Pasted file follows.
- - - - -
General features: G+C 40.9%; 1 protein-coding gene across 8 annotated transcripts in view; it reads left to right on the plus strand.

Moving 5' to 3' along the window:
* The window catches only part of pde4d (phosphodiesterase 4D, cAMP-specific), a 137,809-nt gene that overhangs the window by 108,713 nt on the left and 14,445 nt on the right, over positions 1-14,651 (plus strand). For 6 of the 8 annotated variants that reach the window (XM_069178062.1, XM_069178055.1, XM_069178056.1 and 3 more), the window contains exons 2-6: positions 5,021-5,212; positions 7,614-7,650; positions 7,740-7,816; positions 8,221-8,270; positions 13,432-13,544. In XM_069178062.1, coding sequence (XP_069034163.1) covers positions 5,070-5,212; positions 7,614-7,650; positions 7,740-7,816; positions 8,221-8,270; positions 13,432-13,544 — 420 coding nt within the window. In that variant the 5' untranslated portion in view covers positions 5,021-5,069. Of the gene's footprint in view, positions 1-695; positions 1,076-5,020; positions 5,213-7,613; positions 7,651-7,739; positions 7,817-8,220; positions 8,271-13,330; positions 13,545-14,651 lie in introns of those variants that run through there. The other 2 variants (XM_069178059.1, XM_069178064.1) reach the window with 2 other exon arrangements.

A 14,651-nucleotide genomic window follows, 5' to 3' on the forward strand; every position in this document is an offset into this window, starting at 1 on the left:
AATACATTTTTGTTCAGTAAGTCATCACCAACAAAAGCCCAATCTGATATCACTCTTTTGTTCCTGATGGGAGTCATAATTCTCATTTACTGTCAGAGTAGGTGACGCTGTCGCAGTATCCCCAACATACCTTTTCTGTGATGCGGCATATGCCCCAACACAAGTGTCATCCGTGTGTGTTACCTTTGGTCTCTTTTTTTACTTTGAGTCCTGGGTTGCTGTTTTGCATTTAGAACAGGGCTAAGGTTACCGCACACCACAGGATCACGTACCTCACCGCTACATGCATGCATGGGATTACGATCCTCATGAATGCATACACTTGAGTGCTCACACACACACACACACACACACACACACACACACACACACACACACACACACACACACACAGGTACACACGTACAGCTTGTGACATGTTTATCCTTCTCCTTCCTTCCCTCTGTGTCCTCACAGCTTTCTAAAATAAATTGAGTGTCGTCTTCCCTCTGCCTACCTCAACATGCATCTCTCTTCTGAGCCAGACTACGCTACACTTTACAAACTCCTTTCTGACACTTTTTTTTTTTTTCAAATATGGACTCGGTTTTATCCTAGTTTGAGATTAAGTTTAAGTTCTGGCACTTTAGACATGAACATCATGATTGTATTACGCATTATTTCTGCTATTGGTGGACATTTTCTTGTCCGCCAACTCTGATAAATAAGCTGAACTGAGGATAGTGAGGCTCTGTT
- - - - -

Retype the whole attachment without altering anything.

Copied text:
General features: G+C 40.9%; 1 protein-coding gene across 8 annotated transcripts in view; it reads left to right on the plus strand.

Moving 5' to 3' along the window:
* The window catches only part of pde4d (phosphodiesterase 4D, cAMP-specific), a 137,809-nt gene that overhangs the window by 108,713 nt on the left and 14,445 nt on the right, over positions 1-14,651 (plus strand). For 6 of the 8 annotated variants that reach the window (XM_069178062.1, XM_069178055.1, XM_069178056.1 and 3 more), the window contains exons 2-6: positions 5,021-5,212; positions 7,614-7,650; positions 7,740-7,816; positions 8,221-8,270; positions 13,432-13,544. In XM_069178062.1, coding sequence (XP_069034163.1) covers positions 5,070-5,212; positions 7,614-7,650; positions 7,740-7,816; positions 8,221-8,270; positions 13,432-13,544 — 420 coding nt within the window. In that variant the 5' untranslated portion in view covers positions 5,021-5,069. Of the gene's footprint in view, positions 1-695; positions 1,076-5,020; positions 5,213-7,613; positions 7,651-7,739; positions 7,817-8,220; positions 8,271-13,330; positions 13,545-14,651 lie in introns of those variants that run through there. The other 2 variants (XM_069178059.1, XM_069178064.1) reach the window with 2 other exon arrangements.

A 14,651-nucleotide genomic window follows, 5' to 3' on the forward strand; every position in this document is an offset into this window, starting at 1 on the left:
AATACATTTTTGTTCAGTAAGTCATCACCAACAAAAGCCCAATCTGATATCACTCTTTTGTTCCTGATGGGAGTCATAATTCTCATTTACTGTCAGAGTAGGTGACGCTGTCGCAGTATCCCCAACATACCTTTTCTGTGATGCGGCATATGCCCCAACACAAGTGTCATCCGTGTGTGTTACCTTTGGTCTCTTTTTTTACTTTGAGTCCTGGGTTGCTGTTTTGCATTTAGAACAGGGCTAAGGTTACCGCACACCACAGGATCACGTACCTCACCGCTACATGCATGCATGGGATTACGATCCTCATGAATGCATACACTTGAGTGCTCACACACACACACACACACACACACACACACACACACACACACACACACACACACACACACAGGTACACACGTACAGCTTGTGACATGTTTATCCTTCTCCTTCCTTCCCTCTGTGTCCTCACAGCTTTCTAAAATAAATTGAGTGTCGTCTTCCCTCTGCCTACCTCAACATGCATCTCTCTTCTGAGCCAGACTACGCTACACTTTACAAACTCCTTTCTGACACTTTTTTTTTTTTTCAAATATGGACTCGGTTTTATCCTAGTTTGAGATTAAGTTTAAGTTCTGGCACTTTAGACATGAACATCATGATTGTATTACGCATTATTTCTGCTATTGGTGGACATTTTCTTGTCCGCCAACTCTGATAAATAAGCTGAACTGAGGATAGTGAGGCTCTGTT